Chamber questions where business growth will come from

Yesterday, the Ontario Government presented the first balanced budget since the 2008 recession. The Sarnia Lambton Chamber commends the Province for this achievement, but is concerned that new funding will place a tremendous fiscal burden on future generations and considerable pressure on future economic planning. Budget 2017 projects no deficits over the next three years, nor does it project any surpluses, or commit to paying down the $302 billion that Ontario owes in public debt.

The budget expects business investment to grow by 3.1% annually to 2020, and yet business investment has slowed and business confidence has fallen, as the Ontario Chamber of Commerce reported in its Ontario Economic Report. This is due to increasing input costs like electricity and Cap and Trade, as well as economic uncertainty around US trade policies.

Another concern is that a balanced budget was possible because of short terms gains – like selling Hydro One – and projected earnings from Cap and Trade. Assets can only be sold once, so this revenue isn’t sustainable, and Ontarians must wait and see how future rounds of carbon auctions pan out.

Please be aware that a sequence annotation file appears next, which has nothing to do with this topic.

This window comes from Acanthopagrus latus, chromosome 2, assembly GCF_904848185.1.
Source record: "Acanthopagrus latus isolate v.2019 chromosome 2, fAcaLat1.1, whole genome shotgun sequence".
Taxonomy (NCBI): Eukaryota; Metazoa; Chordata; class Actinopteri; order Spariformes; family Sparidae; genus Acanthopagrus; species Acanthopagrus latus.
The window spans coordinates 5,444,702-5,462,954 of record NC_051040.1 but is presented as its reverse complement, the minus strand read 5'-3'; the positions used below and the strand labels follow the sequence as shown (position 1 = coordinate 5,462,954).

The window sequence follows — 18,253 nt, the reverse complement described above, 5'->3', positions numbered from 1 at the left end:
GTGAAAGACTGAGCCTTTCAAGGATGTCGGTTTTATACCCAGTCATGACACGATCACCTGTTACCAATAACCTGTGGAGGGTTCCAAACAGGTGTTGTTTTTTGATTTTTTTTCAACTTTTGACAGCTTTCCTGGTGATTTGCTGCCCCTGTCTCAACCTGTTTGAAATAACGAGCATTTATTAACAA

“The Chamber is pleased to see an additional $30 million per year for the Connecting Links fund, as this will help generate economic activity and help our local communities repair roads and bridges,” says Shirley de Silva, President & CEO.  “The Business Growth Initiative will be expanded by $650 million over five years to help small businesses scale into medium- and large-sized businesses. The government provided some clarity on how it plans to spend Cap and Trade revenues and reiterated its support for injecting financial literacy into the secondary school curriculum.

KEY POINTS FOR ONTARIO’S BUSINESS COMMUNITY:

  • Ontario will not return to planned Corporate Income Tax cuts, jeopardizing tens of billions of dollars in potential capital investment and hundreds of thousands of news jobs.
  • There is no deficit over the planning period nor any plan for surplus. Ontario’s debt will rise by 21% in the next three years as a result of interest charges, with no plans to begin debt repayment.
  • 98% of all new jobs since the recession in Ontario have been full time, and 78% of those were in above-average wage industries. This positive economic activity by Ontario’s private sector demonstrates a clear commitment to good jobs.
  • Private sector investment is predicted to grow by 3.1% annually, to 2020, an amount that would outpace growth in real GDP and household spending.